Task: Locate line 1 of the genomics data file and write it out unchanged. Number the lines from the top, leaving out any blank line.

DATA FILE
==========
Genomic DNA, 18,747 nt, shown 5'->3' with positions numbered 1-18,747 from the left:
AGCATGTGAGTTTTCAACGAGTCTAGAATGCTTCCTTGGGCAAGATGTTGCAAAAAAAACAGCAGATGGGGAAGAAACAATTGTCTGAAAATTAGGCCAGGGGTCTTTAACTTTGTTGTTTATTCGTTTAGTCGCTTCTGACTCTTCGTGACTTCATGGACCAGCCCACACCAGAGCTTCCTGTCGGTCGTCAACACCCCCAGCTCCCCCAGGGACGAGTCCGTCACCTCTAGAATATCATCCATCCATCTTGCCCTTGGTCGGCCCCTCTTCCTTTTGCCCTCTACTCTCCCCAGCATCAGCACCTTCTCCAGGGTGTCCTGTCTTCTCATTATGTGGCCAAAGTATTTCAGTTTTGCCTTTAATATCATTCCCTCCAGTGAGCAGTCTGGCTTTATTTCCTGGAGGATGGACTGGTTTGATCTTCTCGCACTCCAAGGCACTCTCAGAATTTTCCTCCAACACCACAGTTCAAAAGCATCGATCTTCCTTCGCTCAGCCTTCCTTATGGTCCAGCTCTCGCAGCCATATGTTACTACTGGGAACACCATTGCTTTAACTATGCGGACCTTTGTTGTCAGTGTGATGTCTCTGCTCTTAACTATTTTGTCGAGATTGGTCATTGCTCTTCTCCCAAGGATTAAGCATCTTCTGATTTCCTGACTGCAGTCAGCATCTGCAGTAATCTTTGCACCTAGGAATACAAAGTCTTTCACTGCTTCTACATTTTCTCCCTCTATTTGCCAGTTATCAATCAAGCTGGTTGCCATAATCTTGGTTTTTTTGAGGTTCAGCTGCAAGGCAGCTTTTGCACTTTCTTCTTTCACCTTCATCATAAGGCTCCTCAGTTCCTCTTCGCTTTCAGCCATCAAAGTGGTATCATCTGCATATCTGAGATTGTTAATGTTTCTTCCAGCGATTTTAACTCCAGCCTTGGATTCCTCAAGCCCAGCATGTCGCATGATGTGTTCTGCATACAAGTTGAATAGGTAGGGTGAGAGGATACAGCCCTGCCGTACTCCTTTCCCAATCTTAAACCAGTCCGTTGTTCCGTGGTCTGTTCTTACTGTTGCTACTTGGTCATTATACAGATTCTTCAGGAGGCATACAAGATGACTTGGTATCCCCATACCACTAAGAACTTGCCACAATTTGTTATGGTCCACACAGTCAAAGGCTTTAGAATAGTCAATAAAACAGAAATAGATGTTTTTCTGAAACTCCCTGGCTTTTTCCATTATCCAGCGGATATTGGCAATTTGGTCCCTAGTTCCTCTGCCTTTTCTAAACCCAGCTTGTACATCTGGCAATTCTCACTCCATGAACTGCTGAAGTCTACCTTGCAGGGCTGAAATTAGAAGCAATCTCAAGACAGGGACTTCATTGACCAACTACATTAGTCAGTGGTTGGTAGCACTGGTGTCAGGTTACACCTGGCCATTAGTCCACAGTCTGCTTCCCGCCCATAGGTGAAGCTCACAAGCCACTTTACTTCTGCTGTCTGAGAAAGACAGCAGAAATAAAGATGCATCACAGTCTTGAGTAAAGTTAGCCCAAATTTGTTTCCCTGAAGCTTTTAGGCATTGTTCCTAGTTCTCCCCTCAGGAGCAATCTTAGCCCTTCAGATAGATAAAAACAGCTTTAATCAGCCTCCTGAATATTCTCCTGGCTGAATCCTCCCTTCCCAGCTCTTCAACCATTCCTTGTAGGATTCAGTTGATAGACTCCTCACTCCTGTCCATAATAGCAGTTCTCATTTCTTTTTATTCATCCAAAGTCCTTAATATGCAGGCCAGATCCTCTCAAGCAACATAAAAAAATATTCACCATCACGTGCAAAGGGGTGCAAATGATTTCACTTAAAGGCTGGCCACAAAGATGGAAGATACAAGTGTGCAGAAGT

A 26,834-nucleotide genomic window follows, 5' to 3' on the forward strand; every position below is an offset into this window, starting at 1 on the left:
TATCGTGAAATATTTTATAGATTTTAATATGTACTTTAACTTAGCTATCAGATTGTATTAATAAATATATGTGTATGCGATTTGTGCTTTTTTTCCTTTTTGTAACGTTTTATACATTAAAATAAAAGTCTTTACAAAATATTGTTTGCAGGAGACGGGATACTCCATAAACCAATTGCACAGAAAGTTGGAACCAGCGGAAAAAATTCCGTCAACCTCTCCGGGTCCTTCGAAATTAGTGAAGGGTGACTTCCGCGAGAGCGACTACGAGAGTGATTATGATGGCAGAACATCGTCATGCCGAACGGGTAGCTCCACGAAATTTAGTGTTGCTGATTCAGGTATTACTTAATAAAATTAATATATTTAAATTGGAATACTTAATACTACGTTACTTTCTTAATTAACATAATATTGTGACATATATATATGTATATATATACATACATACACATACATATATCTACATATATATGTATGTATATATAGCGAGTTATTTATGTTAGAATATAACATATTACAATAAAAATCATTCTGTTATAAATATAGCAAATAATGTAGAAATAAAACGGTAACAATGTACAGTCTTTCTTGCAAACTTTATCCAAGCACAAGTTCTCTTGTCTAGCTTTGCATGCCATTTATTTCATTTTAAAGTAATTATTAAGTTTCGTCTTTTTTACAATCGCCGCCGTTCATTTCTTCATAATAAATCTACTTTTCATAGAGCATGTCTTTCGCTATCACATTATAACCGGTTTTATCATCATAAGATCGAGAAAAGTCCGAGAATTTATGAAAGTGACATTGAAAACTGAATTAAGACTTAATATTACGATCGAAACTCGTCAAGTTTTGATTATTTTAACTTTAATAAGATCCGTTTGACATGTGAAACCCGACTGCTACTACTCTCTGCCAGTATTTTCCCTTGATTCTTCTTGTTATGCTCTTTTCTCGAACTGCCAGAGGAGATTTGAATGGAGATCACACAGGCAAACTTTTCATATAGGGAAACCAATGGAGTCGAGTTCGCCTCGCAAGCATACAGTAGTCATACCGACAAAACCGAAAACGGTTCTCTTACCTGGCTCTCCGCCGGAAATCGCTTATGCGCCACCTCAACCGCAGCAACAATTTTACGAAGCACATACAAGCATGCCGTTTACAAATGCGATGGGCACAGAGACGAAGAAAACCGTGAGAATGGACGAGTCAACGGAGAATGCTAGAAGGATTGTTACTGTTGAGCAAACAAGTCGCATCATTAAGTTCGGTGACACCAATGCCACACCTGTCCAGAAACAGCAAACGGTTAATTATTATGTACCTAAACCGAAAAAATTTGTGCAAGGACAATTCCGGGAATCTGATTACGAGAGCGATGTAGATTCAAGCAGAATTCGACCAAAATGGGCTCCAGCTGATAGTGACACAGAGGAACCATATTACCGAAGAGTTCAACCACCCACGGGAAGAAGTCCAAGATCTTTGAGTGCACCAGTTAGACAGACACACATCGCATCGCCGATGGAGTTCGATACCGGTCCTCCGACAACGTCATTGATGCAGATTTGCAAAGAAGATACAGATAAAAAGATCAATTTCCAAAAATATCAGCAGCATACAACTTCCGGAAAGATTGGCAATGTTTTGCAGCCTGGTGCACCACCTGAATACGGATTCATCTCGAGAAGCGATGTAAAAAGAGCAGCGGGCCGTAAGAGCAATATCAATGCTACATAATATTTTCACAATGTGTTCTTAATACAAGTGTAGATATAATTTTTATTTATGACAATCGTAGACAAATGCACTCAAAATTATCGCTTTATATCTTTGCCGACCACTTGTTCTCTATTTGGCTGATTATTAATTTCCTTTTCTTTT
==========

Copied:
Genomic DNA, 18,747 nt, shown 5'->3' with positions numbered 1-18,747 from the left: